JEJU WEEKLY

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Filmstar folk villages and lavish lunchesA review of the World Natural Heritage Bus Tour (East) with Hana Tour
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승인 2015.05.01  15:34:43
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▲ Hana Tour's Jeju bus tours are social events. Photo courtesy Hana Tours

This is a promotional article written for Hana Tour.

This was the first time I had ever taken a bus tour so I had few preconceptions. I thought it would be great way to see the island while sidestepping the potential minefield that is communicating with bus and taxi drivers all day.

The Hana Tour World Natural Heritage Bus Tour (East) ticked all of these boxes, and even provided some interpersonal treats that could compete with the friendliest of taxi drivers.

The day started well as the bus turned up on time — 9am — at the Ocean Suites Hotel in Jeju’s Tapdong area.

I am not very good at catching buses on time — I had even missed the public bus to get down to Tapdong! — but the driver was used to passengers like me. He left us plenty of time to board and get settled in before pulling away.

I sat back and sipped on the complementary bamboo tea. My neighbor, Zhou from China, struck up a conversation in his broken English. He told me I was the first Egyptian he had met and we exchanged pleasantries on our nations’ respective glorious histories. He then told me some inside info on Jeju.

“Don’t buy the souvenirs down at the underground market. They will fleece you. And the black pork, it is not what the locals eat. If you want to see the real Jeju, hike an oreum in early morning.”

These were real gems that would stand me in good stead for my time on Jeju.

“This is my third bus tour on the island, too. They are a mixed bag,” Zhou continued. Pointing at the guide adjusting his mic he added: “He looks like he knows what he is doing though.”

“Good morning, ladies and gentleman. Are you settled in?” said the guide. “Our first stop is Jeju Stone Park where you will learn all about Jeju’s history. If you don’t like history, get off now,” he said in English and Chinese, with a smirk.

▲ Hana Tour's Jeju bus tours are social events. Photo courtesy Hana Tours

Zhou’s cynical-yet-well-meaning advice was nicely balanced by the guide’s chirpy observations. I did wonder, however, how I would feel come 6pm. The guide continued:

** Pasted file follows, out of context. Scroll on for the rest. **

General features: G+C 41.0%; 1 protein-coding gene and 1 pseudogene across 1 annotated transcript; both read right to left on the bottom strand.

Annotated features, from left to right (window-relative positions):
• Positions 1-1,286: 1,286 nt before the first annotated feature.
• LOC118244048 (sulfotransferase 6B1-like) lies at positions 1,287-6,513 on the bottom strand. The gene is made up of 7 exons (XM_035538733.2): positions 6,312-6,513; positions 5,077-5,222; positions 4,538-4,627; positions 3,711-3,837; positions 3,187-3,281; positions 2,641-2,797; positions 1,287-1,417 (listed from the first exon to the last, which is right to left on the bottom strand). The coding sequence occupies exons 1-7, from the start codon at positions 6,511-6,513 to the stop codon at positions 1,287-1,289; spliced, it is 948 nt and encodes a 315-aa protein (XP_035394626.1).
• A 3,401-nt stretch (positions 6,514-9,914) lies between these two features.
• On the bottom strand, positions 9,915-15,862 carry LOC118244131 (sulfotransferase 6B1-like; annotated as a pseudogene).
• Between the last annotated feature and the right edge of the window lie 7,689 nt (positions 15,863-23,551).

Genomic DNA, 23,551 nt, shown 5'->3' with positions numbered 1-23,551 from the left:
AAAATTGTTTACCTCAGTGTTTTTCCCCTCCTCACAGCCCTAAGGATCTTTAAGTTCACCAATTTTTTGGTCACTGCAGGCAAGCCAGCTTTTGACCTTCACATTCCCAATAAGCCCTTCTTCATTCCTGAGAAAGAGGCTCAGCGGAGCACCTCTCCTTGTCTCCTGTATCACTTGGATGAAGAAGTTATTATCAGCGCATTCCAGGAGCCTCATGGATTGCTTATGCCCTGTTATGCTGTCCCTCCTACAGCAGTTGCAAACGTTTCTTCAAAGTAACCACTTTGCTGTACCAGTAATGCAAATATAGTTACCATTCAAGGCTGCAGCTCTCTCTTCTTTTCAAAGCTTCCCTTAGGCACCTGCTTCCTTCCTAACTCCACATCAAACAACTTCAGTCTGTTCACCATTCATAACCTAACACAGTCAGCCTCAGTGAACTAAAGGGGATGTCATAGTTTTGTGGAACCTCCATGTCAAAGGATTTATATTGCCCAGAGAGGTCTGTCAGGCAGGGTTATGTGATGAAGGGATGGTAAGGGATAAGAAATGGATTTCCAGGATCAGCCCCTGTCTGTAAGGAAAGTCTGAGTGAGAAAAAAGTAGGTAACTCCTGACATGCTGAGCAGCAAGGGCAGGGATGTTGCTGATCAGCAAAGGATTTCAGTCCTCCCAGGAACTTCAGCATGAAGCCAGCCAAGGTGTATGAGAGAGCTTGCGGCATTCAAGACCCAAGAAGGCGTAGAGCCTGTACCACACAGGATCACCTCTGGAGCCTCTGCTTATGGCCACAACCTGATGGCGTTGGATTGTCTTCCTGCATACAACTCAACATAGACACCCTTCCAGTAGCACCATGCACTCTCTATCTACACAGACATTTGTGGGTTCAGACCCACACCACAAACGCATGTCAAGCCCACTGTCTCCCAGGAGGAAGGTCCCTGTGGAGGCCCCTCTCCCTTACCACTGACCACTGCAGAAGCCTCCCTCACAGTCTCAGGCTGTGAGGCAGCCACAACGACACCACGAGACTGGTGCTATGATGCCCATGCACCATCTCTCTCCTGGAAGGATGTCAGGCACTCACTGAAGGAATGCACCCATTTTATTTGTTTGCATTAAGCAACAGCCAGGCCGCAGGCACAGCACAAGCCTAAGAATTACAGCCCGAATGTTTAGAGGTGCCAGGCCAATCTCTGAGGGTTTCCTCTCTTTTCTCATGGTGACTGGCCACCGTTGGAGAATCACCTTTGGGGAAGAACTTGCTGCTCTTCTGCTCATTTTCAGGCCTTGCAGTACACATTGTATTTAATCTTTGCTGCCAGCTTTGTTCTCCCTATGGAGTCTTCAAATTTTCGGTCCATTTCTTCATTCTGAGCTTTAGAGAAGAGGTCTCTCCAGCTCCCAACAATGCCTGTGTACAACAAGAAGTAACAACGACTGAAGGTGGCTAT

“Yesterday’s bunch were terrible, but I like the look of you lot. We are gonna have some fun. Let’s go and meet some Stone Grandfathers.”

There was no need for him to ham up our first stop any further, Jeju Stone Park.

Enveloped in mist, its mood was intoxicating. I was sure I had seen the traditional village in the movie Jiseul, and the Sky Pond was mesmerising. After digesting all of the historical and cultural facts in the museum it was time to reboard.

Next up was Seongeup Folk Village, with real people inside. I was used to folk villages being relics and ghost towns, but here it was like being on a film set. I heard that the residents get hefty grants for living there. They deserve it.

We had really worked up an appetite by now, although Zhou warned me not to expect much. “Bus tour food is usually average,” he said.

I was beginning to tire of Zhou’s jaded outlook and he was bang off the money, again.

As a Muslim, not only did I have no problem with the vegetarian bibimbap, but it was possibly my best meal on the island yet. Fried fish, rice, fresh veg and plenty of side dishes to charge me up for the remainder of the day.

We then drove on to the southeastern extremity of Jeju Island, for a haenyeo performance and brief hike up UNESCO-designated Seongsan Ilchulbong Sunrise Peak. I liked both, but it was (also UNESCO-designated) Manjanggul Cave which stole the show.

Lava tubes are pretty thin on the ground in Egypt, so this was my first. Some people had told me it was worth it; others (like Zhou) said don’t bother. I did, and I am glad I did.

Nothing can describe the quite unique experience of walking through a volcanic tube, knowing that once red hot lava carved out its sides. They were now cold and damp, as if the inner bowels of the earth were perspiring. It was almost worth the money alone.

I am not much of a shopper so the final stop at Shilla Duty Free Shop was a chance to wind down and browse. Although for some fellow passengers this seemed like the highlight of the day.

I was surprised to see Zhou among them, filling up his basket with cosmetics and souvenirs. “Best deals on Jeju,” he exclaimed.

Hana Tour bus tours clearly have something for everyone.

Hana Tour Jeju, 3328 1100-ro
064-713-9860 / www.HNTJEJU.com

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